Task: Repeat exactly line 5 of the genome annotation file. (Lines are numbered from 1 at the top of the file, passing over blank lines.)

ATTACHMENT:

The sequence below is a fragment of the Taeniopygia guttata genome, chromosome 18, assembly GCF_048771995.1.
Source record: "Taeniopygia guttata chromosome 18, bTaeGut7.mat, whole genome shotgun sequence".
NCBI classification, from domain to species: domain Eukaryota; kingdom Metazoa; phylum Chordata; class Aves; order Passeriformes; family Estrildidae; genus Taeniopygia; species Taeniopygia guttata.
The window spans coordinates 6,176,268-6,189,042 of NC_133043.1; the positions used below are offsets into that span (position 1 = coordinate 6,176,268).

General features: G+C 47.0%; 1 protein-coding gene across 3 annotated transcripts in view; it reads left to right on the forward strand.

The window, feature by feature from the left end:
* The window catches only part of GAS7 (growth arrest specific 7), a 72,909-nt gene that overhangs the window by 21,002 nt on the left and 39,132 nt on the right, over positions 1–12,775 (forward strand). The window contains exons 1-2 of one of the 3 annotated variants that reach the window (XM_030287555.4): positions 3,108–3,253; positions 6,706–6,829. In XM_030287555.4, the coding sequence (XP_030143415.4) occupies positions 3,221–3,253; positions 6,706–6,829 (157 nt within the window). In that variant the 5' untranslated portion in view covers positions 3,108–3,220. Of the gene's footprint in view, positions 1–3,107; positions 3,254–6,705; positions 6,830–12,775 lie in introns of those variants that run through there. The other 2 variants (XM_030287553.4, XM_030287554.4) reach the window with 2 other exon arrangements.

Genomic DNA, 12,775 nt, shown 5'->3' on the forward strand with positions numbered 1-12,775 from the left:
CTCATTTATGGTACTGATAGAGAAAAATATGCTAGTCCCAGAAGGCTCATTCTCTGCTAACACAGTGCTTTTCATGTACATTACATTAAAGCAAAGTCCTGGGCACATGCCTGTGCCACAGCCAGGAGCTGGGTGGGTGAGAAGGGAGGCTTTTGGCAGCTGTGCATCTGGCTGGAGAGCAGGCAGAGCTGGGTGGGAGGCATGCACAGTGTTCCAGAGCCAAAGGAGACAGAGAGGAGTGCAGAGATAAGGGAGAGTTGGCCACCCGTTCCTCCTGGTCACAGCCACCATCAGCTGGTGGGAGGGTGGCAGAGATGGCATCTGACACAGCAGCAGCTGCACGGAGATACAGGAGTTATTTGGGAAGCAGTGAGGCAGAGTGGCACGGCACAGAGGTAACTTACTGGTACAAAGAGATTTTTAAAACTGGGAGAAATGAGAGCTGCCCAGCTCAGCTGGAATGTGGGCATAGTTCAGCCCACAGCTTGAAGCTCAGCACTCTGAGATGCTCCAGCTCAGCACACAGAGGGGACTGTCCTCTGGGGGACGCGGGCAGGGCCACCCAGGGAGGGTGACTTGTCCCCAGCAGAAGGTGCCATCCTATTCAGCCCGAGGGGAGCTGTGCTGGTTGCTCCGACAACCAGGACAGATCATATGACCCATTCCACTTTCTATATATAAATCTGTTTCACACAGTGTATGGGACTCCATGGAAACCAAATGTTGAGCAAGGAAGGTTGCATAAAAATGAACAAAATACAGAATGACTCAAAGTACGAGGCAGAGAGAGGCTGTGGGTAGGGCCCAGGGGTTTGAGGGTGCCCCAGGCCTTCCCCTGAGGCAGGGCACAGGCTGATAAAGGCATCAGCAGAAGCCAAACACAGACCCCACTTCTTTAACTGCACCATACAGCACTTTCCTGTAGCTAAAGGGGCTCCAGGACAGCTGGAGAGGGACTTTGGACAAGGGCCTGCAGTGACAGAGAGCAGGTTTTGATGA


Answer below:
General features: G+C 47.0%; 1 protein-coding gene across 3 annotated transcripts in view; it reads left to right on the forward strand.